A Royal afternoon with Master Chef Imtiaz Qureshi at 'Dum Pukht', ITC Sonar

10:35 PM

"Pukht means cooking in a Clean area..." he said in his Chaste Urdu. His voice low yet reached every corner of the room as the guests hanged on to his words in pin drop silence. "and Dum means to cook in its own flavour' he added with a grin. That's master chef Imtiaz Qureshi for you. The 85 year old living legend who weaves magic with taste, flavour and texture when it comes to Awadhi cuisine. Whi is also the man behind ITC Hotels’ celebrated Dum Pukht chain of restaurants.

The event was the press lunch at the fine dining Indian restaurant of ITC sonar, The Dum Pukht, where they introduced a set menu of five courses crafted by the master himself. This unique set called the 'Royal repast with Chef Qureshi' has a selection of shorba, kebab, qorma, salan, nehari, naan and meetha to sample from. 

This 'royal' menu is beautifully paired with Royal Salute 21 YO by whiskey expert Sandeep Arora. Its an effort by ITC to always showcase 'the Globe's best Indian cuisine and India's finest global cuisine'. being true to that effort this signature collection at Dum Pukht is truly a Nawabi Dawat experience (Royal feast). Here one is guided through the menu and each dish is presented with a piece of history and signature service rituals.The carving of the Raan or breaking of the Pardah (the seal of the biriyani pot) is a big part of this ethereal experience.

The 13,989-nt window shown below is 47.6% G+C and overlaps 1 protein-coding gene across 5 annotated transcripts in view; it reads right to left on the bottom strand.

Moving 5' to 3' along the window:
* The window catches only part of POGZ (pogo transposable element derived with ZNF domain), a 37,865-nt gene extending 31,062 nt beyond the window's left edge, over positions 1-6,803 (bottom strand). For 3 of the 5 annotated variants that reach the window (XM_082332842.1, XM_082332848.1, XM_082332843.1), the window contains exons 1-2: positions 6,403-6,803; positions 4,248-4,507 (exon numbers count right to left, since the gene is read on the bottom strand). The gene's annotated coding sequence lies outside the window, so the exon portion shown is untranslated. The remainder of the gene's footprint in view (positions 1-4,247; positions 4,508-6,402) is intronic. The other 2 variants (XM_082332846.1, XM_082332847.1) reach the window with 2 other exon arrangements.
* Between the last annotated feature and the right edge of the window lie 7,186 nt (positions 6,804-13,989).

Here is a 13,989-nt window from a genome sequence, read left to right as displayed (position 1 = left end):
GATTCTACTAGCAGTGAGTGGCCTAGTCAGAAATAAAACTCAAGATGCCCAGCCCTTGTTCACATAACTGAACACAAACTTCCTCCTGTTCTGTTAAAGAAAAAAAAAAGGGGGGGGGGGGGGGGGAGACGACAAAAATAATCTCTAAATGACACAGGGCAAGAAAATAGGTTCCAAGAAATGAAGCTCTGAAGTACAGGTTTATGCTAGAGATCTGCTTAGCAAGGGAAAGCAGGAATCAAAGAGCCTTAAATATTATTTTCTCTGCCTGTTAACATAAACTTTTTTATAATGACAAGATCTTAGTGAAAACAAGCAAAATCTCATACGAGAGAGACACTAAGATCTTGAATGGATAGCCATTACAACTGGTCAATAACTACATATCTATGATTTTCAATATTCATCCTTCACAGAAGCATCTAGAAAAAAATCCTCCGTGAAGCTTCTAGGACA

photo: Pritha Chakraborty

But for us KFBians, the food enthusiasts, tasting a meal created by Chef Qureshi is like a dream come true. And we all were in awe when he stepped in. With his impeccable Chef white, handlebar moustache and neatly combed silver hair the man looked every bit the part of his royal lineage,  an ancestry traced to the kitchens of the Royal courts of Awadh where Dum Pukht cooking originated some 200 years ago. 

For the uninitiated, 'dum pukht' is a sophisticated, leisurely method of slow cooking, where food is tightly sealed in a specially designed, heavy bottomed copper Degh (pot) to cook in its own juice and flavour. This slow roasting lets each herb and spice gently release its aroma, whereas the meat tenderizes and matures in the most delectable way. The end result is a culinary style that ensures intense flavour and succulent, falling of the bone meat. This unique leisurely cooking method has enjoyed royal patronage for the longest time and Chef Qureshi is the man who extensively researched this forgotten cuisine and popularized it across the nation.